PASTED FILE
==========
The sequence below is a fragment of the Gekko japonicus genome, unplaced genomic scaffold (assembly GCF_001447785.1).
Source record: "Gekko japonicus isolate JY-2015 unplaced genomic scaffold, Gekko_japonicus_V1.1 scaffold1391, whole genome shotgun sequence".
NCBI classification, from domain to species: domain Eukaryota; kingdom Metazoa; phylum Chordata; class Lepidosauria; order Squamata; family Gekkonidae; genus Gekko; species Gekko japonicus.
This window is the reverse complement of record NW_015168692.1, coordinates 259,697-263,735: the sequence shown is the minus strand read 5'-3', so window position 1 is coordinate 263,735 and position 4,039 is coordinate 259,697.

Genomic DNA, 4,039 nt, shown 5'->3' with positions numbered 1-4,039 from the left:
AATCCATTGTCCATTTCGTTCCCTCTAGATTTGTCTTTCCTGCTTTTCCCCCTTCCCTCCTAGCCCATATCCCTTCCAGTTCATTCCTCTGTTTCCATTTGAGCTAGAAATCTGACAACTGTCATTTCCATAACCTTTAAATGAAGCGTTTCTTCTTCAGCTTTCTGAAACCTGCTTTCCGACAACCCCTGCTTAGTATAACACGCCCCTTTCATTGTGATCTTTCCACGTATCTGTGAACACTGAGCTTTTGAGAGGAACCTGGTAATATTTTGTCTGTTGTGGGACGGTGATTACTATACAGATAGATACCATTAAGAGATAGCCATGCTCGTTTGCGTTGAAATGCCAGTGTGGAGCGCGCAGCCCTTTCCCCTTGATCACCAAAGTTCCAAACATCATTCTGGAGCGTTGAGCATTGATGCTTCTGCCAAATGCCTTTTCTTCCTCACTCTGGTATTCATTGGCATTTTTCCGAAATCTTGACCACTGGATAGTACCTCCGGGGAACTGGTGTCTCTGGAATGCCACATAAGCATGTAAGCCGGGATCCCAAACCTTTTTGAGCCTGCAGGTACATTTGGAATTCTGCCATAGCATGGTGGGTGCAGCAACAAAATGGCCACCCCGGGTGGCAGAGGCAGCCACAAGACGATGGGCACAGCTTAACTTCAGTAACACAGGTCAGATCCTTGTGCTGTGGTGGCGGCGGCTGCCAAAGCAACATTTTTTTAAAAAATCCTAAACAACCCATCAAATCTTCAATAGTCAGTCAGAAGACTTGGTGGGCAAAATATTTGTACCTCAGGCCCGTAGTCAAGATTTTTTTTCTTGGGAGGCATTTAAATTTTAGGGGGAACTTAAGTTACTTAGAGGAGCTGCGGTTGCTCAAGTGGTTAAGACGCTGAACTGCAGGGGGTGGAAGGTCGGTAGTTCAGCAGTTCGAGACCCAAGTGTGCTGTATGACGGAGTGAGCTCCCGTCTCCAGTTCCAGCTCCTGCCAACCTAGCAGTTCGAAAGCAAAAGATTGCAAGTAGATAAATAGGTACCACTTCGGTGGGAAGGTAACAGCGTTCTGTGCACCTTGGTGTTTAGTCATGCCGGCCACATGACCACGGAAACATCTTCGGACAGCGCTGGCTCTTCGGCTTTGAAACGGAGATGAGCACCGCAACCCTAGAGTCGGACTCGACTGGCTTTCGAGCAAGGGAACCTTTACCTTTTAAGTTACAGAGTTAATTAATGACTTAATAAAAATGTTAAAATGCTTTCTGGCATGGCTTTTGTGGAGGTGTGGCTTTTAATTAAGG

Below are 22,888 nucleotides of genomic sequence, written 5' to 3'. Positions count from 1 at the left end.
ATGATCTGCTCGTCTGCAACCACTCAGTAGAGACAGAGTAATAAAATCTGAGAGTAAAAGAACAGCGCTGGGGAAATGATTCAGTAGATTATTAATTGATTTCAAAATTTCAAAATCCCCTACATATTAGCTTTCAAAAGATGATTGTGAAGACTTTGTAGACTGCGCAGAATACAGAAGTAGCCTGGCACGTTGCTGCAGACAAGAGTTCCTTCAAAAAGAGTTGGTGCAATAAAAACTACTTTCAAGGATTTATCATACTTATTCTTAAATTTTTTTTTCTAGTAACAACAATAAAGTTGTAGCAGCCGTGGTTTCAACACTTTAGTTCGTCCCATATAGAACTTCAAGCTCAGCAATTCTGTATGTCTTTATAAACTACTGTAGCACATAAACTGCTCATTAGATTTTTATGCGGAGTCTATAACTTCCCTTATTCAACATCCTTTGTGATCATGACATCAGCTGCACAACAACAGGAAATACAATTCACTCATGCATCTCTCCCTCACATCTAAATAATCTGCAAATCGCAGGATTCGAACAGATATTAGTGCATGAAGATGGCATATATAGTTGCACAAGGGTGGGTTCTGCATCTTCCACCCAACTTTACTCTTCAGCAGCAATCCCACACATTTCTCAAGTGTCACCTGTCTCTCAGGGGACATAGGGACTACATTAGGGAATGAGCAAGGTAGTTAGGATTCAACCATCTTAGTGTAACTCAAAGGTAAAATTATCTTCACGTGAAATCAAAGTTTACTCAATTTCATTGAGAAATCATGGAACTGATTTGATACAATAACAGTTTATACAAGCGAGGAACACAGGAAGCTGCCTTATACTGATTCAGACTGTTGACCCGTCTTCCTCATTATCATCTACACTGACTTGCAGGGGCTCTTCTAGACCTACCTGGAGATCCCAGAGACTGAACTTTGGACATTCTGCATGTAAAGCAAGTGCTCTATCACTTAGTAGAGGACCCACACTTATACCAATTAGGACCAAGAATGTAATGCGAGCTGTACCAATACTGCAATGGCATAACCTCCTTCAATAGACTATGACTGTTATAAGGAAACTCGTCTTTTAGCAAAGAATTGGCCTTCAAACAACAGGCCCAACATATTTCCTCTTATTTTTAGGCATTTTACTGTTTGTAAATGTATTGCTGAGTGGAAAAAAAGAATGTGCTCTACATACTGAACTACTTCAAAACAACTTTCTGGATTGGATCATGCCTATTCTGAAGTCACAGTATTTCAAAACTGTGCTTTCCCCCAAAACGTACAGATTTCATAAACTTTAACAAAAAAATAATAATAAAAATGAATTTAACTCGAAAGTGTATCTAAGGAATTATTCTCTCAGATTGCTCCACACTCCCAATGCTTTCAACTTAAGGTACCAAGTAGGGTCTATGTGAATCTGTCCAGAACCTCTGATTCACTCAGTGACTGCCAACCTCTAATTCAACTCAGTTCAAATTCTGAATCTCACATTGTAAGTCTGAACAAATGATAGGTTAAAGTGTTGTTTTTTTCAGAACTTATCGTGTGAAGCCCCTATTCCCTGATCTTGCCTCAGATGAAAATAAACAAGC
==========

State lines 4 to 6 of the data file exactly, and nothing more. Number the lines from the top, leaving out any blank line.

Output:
This window is the reverse complement of record NW_015168692.1, coordinates 259,697-263,735: the sequence shown is the minus strand read 5'-3', so window position 1 is coordinate 263,735 and position 4,039 is coordinate 259,697.

Genomic DNA, 4,039 nt, shown 5'->3' with positions numbered 1-4,039 from the left:
AATCCATTGTCCATTTCGTTCCCTCTAGATTTGTCTTTCCTGCTTTTCCCCCTTCCCTCCTAGCCCATATCCCTTCCAGTTCATTCCTCTGTTTCCATTTGAGCTAGAAATCTGACAACTGTCATTTCCATAACCTTTAAATGAAGCGTTTCTTCTTCAGCTTTCTGAAACCTGCTTTCCGACAACCCCTGCTTAGTATAACACGCCCCTTTCATTGTGATCTTTCCACGTATCTGTGAACACTGAGCTTTTGAGAGGAACCTGGTAATATTTTGTCTGTTGTGGGACGGTGATTACTATACAGATAGATACCATTAAGAGATAGCCATGCTCGTTTGCGTTGAAATGCCAGTGTGGAGCGCGCAGCCCTTTCCCCTTGATCACCAAAGTTCCAAACATCATTCTGGAGCGTTGAGCATTGATGCTTCTGCCAAATGCCTTTTCTTCCTCACTCTGGTATTCATTGGCATTTTTCCGAAATCTTGACCACTGGATAGTACCTCCGGGGAACTGGTGTCTCTGGAATGCCACATAAGCATGTAAGCCGGGATCCCAAACCTTTTTGAGCCTGCAGGTACATTTGGAATTCTGCCATAGCATGGTGGGTGCAGCAACAAAATGGCCACCCCGGGTGGCAGAGGCAGCCACAAGACGATGGGCACAGCTTAACTTCAGTAACACAGGTCAGATCCTTGTGCTGTGGTGGCGGCGGCTGCCAAAGCAACATTTTTTTAAAAAATCCTAAACAACCCATCAAATCTTCAATAGTCAGTCAGAAGACTTGGTGGGCAAAATATTTGTACCTCAGGCCCGTAGTCAAGATTTTTTTTCTTGGGAGGCATTTAAATTTTAGGGGGAACTTAAGTTACTTAGAGGAGCTGCGGTTGCTCAAGTGGTTAAGACGCTGAACTGCAGGGGGTGGAAGGTCGGTAGTTCAGCAGTTCGAGACCCAAGTGTGCTGTATGACGGAGTGAGCTCCCGTCTCCAGTTCCAGCTCCTGCCAACCTAGCAGTTCGAAAGCAAAAGATTGCAAGTAGATAAATAGGTACCACTTCGGTGGGAAGGTAACAGCGTTCTGTGCACCTTGGTGTTTAGTCATGCCGGCCACATGACCACGGAAACATCTTCGGACAGCGCTGGCTCTTCGGCTTTGAAACGGAGATGAGCACCGCAACCCTAGAGTCGGACTCGACTGGCTTTCGAGCAAGGGAACCTTTACCTTTTAAGTTACAGAGTTAATTAATGACTTAATAAAAATGTTAAAATGCTTTCTGGCATGGCTTTTGTGGAGGTGTGGCTTTTAATTAAGG